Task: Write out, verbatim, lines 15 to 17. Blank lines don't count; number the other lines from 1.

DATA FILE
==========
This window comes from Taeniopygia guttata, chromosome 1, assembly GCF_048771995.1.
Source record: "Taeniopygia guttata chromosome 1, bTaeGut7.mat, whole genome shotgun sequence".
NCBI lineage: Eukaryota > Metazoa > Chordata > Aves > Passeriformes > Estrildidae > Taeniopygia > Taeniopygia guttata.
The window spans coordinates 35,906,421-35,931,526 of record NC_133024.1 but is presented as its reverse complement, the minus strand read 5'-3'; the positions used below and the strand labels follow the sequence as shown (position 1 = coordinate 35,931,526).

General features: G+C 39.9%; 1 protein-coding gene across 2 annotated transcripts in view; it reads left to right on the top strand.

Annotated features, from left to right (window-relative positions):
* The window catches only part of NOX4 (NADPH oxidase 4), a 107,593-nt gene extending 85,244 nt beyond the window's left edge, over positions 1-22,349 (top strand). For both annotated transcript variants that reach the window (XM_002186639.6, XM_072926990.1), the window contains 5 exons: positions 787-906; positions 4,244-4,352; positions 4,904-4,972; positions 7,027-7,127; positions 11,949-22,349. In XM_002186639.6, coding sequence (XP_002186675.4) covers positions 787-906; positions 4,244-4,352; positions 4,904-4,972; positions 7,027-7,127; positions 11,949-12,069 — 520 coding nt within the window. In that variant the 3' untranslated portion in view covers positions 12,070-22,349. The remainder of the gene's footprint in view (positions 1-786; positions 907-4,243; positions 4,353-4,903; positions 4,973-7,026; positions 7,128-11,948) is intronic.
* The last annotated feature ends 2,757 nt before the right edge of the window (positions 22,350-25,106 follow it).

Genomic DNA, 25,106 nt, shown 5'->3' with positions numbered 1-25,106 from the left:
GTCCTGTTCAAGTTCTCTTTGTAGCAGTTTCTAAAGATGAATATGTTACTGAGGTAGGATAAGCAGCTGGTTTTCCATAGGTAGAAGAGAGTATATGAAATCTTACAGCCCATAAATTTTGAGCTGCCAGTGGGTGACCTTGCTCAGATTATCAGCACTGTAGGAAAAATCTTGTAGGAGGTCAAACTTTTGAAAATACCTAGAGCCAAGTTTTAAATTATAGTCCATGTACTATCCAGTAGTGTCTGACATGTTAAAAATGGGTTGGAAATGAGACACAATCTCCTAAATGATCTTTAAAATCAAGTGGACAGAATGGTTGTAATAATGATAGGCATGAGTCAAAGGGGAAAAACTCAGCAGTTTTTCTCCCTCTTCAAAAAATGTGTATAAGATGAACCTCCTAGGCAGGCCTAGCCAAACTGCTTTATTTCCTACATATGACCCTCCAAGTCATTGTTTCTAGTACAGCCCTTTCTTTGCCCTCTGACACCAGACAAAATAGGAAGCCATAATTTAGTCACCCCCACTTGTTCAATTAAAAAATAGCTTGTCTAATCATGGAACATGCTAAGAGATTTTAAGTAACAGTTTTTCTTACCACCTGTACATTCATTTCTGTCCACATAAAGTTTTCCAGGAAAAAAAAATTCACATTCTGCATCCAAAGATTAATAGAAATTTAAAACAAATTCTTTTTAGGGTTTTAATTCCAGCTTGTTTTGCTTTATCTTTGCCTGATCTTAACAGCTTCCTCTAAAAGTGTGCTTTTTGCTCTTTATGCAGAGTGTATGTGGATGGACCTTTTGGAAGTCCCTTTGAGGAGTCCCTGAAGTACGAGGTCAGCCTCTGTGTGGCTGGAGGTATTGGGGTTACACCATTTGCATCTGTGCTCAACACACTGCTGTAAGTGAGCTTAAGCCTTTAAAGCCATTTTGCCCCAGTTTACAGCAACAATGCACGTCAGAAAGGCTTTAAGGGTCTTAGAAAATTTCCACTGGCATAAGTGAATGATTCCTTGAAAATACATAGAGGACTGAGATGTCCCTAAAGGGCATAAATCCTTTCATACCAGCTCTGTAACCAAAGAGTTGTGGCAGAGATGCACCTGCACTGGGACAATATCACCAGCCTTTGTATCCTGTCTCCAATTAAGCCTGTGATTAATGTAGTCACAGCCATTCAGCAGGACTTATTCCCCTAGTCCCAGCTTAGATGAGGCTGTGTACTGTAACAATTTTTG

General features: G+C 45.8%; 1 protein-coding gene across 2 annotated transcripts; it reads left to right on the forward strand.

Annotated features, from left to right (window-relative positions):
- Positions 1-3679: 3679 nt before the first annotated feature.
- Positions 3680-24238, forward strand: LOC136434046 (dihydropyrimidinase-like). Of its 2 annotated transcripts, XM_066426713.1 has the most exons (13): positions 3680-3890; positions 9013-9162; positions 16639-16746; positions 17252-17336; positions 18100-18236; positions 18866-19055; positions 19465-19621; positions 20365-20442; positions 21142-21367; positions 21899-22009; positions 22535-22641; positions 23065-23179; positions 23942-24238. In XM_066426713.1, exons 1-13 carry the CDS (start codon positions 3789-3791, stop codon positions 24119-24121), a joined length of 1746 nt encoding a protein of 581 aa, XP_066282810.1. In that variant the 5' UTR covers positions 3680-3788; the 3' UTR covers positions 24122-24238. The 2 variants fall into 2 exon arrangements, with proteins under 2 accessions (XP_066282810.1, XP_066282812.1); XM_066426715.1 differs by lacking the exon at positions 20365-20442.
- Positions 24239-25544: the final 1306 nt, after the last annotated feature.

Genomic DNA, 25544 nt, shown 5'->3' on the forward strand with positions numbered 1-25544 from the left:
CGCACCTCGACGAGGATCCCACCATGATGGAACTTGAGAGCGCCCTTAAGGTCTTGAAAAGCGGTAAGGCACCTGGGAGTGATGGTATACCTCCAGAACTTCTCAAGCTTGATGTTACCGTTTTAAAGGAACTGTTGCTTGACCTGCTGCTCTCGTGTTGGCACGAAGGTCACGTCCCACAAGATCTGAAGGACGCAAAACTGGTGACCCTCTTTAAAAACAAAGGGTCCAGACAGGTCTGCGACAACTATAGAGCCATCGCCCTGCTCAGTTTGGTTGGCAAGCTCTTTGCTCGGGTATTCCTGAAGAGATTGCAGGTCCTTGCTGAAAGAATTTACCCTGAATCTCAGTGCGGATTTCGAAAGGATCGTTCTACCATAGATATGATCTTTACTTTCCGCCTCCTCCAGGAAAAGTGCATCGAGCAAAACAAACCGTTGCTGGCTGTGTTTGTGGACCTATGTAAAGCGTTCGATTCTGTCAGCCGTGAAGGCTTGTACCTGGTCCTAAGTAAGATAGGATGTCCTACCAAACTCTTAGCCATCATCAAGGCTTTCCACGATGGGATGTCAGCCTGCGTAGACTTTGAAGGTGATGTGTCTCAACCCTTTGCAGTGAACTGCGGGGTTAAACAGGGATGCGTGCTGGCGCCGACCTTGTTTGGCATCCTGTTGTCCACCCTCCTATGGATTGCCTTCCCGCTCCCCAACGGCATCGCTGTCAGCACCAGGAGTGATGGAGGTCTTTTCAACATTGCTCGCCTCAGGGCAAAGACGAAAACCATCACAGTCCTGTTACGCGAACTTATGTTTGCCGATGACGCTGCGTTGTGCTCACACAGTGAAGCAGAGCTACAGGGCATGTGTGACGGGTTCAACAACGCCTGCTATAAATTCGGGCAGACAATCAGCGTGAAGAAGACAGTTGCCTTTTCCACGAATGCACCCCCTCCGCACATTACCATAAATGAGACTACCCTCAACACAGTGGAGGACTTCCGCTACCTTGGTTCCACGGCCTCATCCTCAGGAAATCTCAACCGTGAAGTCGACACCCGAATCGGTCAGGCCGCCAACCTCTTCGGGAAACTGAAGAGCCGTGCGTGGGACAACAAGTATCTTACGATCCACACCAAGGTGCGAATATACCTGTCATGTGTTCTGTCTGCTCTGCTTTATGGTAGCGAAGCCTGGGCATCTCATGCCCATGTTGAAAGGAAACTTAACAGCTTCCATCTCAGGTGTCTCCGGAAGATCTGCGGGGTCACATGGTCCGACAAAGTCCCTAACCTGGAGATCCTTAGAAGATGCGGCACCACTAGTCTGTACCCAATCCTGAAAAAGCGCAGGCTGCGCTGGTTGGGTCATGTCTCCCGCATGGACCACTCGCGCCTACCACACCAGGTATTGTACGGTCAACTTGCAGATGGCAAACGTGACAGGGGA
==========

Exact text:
- Positions 24239-25544: the final 1306 nt, after the last annotated feature.

Genomic DNA, 25544 nt, shown 5'->3' on the forward strand with positions numbered 1-25544 from the left:
CGCACCTCGACGAGGATCCCACCATGATGGAACTTGAGAGCGCCCTTAAGGTCTTGAAAAGCGGTAAGGCACCTGGGAGTGATGGTATACCTCCAGAACTTCTCAAGCTTGATGTTACCGTTTTAAAGGAACTGTTGCTTGACCTGCTGCTCTCGTGTTGGCACGAAGGTCACGTCCCACAAGATCTGAAGGACGCAAAACTGGTGACCCTCTTTAAAAACAAAGGGTCCAGACAGGTCTGCGACAACTATAGAGCCATCGCCCTGCTCAGTTTGGTTGGCAAGCTCTTTGCTCGGGTATTCCTGAAGAGATTGCAGGTCCTTGCTGAAAGAATTTACCCTGAATCTCAGTGCGGATTTCGAAAGGATCGTTCTACCATAGATATGATCTTTACTTTCCGCCTCCTCCAGGAAAAGTGCATCGAGCAAAACAAACCGTTGCTGGCTGTGTTTGTGGACCTATGTAAAGCGTTCGATTCTGTCAGCCGTGAAGGCTTGTACCTGGTCCTAAGTAAGATAGGATGTCCTACCAAACTCTTAGCCATCATCAAGGCTTTCCACGATGGGATGTCAGCCTGCGTAGACTTTGAAGGTGATGTGTCTCAACCCTTTGCAGTGAACTGCGGGGTTAAACAGGGATGCGTGCTGGCGCCGACCTTGTTTGGCATCCTGTTGTCCACCCTCCTATGGATTGCCTTCCCGCTCCCCAACGGCATCGCTGTCAGCACCAGGAGTGATGGAGGTCTTTTCAACATTGCTCGCCTCAGGGCAAAGACGAAAACCATCACAGTCCTGTTACGCGAACTTATGTTTGCCGATGACGCTGCGTTGTGCTCACACAGTGAAGCAGAGCTACAGGGCATGTGTGACGGGTTCAACAACGCCTGCTATAAATTCGGGCAGACAATCAGCGTGAAGAAGACAGTTGCCTTTTCCACGAATGCACCCCCTCCGCACATTACCATAAATGAGACTACCCTCAACACAGTGGAGGACTTCCGCTACCTTGGTTCCACGGCCTCATCCTCAGGAAATCTCAACCGTGAAGTCGACACCCGAATCGGTCAGGCCGCCAACCTCTTCGGGAAACTGAAGAGCCGTGCGTGGGACAACAAGTATCTTACGATCCACACCAAGGTGCGAATATACCTGTCATGTGTTCTGTCTGCTCTGCTTTATGGTAGCGAAGCCTGGGCATCTCATGCCCATGTTGAAAGGAAACTTAACAGCTTCCATCTCAGGTGTCTCCGGAAGATCTGCGGGGTCACATGGTCCGACAAAGTCCCTAACCTGGAGATCCTTAGAAGATGCGGCACCACTAGTCTGTACCCAATCCTGAAAAAGCGCAGGCTGCGCTGGTTGGGTCATGTCTCCCGCATGGACCACTCGCGCCTACCACACCAGGTATTGTACGGTCAACTTGCAGATGGCAAACGTGACAGGGGA